# Exam summary: Robot Dynamics

In the autumn semester of 2018 I took the course Robot Dynamics. The summary I took with me to the exam is available here in PDF format as well as in LaTeX format. Here’s an overview of the topics the course covered: Kinematics Rotation and angular velocity Rigid Body Formulation Homogeneous transformations Kinematics of systems

# Exam summary: Dynamic Programming and Optimal Control

In the autumn semester of 2018 I took the course Dynamic Programming and Optimal Control. The summary I took with me to the exam is available here in PDF format as well as in LaTeX format. Here’s an overview of the topics the course covered: Introduction to Dynamic Programming Problem statement Open-loop and Closed-loop control

# LaTex template: exam summary

At ETH, many courses offer the possibility of taking a summary with you to the exam. This is usually restricted in size and some times must even be handwritten. I have always preferred writing them in digital format, mainly because it gives me the flexibility to rewrite, add or remove parts if I realise I’m

# The Hough transform

In image analysis, we often may want to detect lines in an image. This is useful for many things, including segmentation, tracking, etc. The Hough transform goes a step beyond a traditional edge detector, giving us mathematical expressions for lines in the image.

# Analytical vs. Geometric Jacobians

When learning about robotics, and specifically kinematics or dynamics of robots, Jacobians are a very common concept. However, I was always confused as to the difference between analytical and geometric Jacobian. When I finally figured it out, it helped to put it in words.

# Working with the Euler high-performance cluster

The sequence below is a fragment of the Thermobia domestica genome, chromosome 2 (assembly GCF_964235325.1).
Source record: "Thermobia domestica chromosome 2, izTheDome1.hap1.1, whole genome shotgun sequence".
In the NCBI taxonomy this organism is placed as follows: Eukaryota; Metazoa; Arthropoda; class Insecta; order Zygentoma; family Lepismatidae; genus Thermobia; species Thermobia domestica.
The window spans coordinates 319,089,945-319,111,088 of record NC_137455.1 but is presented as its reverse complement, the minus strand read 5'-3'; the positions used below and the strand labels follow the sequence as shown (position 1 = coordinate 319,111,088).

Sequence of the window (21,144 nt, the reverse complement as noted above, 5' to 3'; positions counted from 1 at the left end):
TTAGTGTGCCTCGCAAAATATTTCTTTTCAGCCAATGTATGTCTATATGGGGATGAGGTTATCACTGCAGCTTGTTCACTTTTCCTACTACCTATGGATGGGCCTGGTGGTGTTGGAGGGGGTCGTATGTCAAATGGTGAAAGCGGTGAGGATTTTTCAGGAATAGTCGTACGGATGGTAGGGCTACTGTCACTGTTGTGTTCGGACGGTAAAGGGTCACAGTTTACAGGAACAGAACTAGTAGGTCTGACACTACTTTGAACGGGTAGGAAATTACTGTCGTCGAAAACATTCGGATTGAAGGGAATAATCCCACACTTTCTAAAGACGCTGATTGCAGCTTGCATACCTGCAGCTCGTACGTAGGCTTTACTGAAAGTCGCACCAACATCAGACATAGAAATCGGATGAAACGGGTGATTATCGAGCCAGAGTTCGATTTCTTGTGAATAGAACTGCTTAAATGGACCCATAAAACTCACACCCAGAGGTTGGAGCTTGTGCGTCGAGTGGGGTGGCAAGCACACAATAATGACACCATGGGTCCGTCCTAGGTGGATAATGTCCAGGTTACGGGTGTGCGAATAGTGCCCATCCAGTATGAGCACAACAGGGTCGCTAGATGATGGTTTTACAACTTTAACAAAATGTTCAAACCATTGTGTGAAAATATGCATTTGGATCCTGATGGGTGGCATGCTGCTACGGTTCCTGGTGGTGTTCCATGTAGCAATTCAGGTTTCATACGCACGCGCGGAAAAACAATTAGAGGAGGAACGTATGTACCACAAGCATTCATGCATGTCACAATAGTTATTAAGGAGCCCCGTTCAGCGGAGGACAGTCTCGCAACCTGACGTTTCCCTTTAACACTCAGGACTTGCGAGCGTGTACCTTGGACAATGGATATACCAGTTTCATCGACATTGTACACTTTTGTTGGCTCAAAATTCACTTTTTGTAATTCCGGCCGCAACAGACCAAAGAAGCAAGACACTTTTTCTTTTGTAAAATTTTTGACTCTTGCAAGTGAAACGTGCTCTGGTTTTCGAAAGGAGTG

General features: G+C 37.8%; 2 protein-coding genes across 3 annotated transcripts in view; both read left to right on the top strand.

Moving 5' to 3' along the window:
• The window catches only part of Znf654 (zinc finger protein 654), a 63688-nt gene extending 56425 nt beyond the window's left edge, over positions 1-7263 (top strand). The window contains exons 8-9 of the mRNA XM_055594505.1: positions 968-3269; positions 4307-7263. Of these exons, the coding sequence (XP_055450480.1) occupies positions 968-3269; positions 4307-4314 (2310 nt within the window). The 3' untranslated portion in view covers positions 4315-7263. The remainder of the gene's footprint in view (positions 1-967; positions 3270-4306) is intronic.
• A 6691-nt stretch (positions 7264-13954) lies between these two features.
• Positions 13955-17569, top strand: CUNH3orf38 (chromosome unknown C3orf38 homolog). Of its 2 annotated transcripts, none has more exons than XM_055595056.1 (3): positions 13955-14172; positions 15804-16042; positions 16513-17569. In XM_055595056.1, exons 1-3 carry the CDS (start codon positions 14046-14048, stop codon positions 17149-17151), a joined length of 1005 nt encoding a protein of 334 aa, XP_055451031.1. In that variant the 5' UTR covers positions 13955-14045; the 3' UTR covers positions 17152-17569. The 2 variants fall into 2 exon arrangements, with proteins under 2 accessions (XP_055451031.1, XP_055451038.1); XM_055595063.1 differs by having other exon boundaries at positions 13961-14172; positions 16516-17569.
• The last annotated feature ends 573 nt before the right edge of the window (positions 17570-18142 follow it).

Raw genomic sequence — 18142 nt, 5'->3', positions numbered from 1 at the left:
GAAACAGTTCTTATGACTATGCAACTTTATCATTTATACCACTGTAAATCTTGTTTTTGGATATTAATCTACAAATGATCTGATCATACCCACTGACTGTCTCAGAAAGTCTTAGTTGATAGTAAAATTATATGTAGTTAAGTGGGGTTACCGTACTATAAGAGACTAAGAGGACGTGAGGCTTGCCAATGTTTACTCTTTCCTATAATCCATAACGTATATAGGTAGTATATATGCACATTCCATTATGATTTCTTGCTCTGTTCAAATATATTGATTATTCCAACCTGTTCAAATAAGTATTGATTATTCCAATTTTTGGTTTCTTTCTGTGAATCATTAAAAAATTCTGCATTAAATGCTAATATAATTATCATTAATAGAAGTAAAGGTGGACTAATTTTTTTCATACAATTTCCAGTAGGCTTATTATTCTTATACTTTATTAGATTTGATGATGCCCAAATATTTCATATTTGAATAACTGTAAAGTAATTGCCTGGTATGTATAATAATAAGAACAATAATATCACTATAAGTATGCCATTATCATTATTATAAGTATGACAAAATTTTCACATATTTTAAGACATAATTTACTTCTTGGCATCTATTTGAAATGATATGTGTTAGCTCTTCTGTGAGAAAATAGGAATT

As an ETH student you get access to the Euler supercomputing cluster. Inaugurated in 2014 and hosted at CSCS in Lugano, Euler is a computer cluster dedicated for use by researchers and students alike. Courses like High-Performance Computing for Science and Engineering use it to allow students to practice the principles of working with a

# How-to: local WordPress development

This article summarizes how I set myself up to develop WordPress websites locally – that is, on my computer with a LAMP (Linux, Apache, MySQL, PHP) stack. This way I can do all the work I want without fear of exposing the site to potential attackers if I break something. There are three components to

# Setting up for local development of a website

A very popular choice when setting up an Internet development environment is the LAMP stack. LAMP stands for Linux, Apache, MySQL and PHP. Combining these four software packages makes for a solid and completely open-source base to develop websites and Internet applications on your own computer before publishing them online. Step 0: Linux I am

# Adding C++ auto-completion to Vim

I recently started using Vim as my main editor for programming. After the initial learning curve, I really started enjoying it, however, there’s some things I really miss from more traditional IDEs. Two of these are auto-completion and semantic “tips”. Auto-completion allows the developer to type only part of a function or attribute name, and

# Using CMake to set preprocessor directives

Preprocessor flags C++ preprocessor directives are useful for many things. One use is to set flags from the command line in order to compile the program in different ways. For instance, we could have a DEBUG flag which, if set, gives us some extra feedback useful for debugging: int main() { // Do some stuff…